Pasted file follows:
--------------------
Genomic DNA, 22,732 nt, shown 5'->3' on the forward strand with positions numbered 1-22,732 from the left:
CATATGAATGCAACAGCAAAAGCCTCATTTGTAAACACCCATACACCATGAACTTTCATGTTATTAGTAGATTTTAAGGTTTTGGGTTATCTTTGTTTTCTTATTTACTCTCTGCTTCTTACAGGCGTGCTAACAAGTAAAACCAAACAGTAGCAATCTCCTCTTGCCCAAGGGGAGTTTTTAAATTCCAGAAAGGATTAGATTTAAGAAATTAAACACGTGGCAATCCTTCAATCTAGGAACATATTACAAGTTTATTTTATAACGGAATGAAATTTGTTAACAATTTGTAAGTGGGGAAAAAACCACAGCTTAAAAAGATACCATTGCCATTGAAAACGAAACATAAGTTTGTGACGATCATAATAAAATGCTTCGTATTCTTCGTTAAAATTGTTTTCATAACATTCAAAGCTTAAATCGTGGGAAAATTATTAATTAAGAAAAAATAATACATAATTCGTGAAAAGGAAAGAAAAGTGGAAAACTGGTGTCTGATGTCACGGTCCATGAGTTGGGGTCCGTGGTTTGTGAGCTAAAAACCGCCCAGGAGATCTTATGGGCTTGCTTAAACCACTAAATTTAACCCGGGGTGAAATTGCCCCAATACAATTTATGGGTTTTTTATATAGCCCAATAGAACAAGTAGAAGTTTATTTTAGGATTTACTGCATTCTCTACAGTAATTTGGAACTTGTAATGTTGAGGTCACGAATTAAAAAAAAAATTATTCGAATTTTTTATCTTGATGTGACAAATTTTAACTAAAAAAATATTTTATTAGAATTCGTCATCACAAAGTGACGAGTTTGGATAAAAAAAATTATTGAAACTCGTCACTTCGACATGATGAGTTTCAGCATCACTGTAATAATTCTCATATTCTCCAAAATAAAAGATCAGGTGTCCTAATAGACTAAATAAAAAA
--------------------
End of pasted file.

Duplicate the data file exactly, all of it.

Genomic DNA, 22,732 nt, shown 5'->3' on the forward strand with positions numbered 1-22,732 from the left:
CATATGAATGCAACAGCAAAAGCCTCATTTGTAAACACCCATACACCATGAACTTTCATGTTATTAGTAGATTTTAAGGTTTTGGGTTATCTTTGTTTTCTTATTTACTCTCTGCTTCTTACAGGCGTGCTAACAAGTAAAACCAAACAGTAGCAATCTCCTCTTGCCCAAGGGGAGTTTTTAAATTCCAGAAAGGATTAGATTTAAGAAATTAAACACGTGGCAATCCTTCAATCTAGGAACATATTACAAGTTTATTTTATAACGGAATGAAATTTGTTAACAATTTGTAAGTGGGGAAAAAACCACAGCTTAAAAAGATACCATTGCCATTGAAAACGAAACATAAGTTTGTGACGATCATAATAAAATGCTTCGTATTCTTCGTTAAAATTGTTTTCATAACATTCAAAGCTTAAATCGTGGGAAAATTATTAATTAAGAAAAAATAATACATAATTCGTGAAAAGGAAAGAAAAGTGGAAAACTGGTGTCTGATGTCACGGTCCATGAGTTGGGGTCCGTGGTTTGTGAGCTAAAAACCGCCCAGGAGATCTTATGGGCTTGCTTAAACCACTAAATTTAACCCGGGGTGAAATTGCCCCAATACAATTTATGGGTTTTTTATATAGCCCAATAGAACAAGTAGAAGTTTATTTTAGGATTTACTGCATTCTCTACAGTAATTTGGAACTTGTAATGTTGAGGTCACGAATTAAAAAAAAAATTATTCGAATTTTTTATCTTGATGTGACAAATTTTAACTAAAAAAATATTTTATTAGAATTCGTCATCACAAAGTGACGAGTTTGGATAAAAAAAATTATTGAAACTCGTCACTTCGACATGATGAGTTTCAGCATCACTGTAATAATTCTCATATTCTCCAAAATAAAAGATCAGGTGTCCTAATAGACTAAATAAAAAA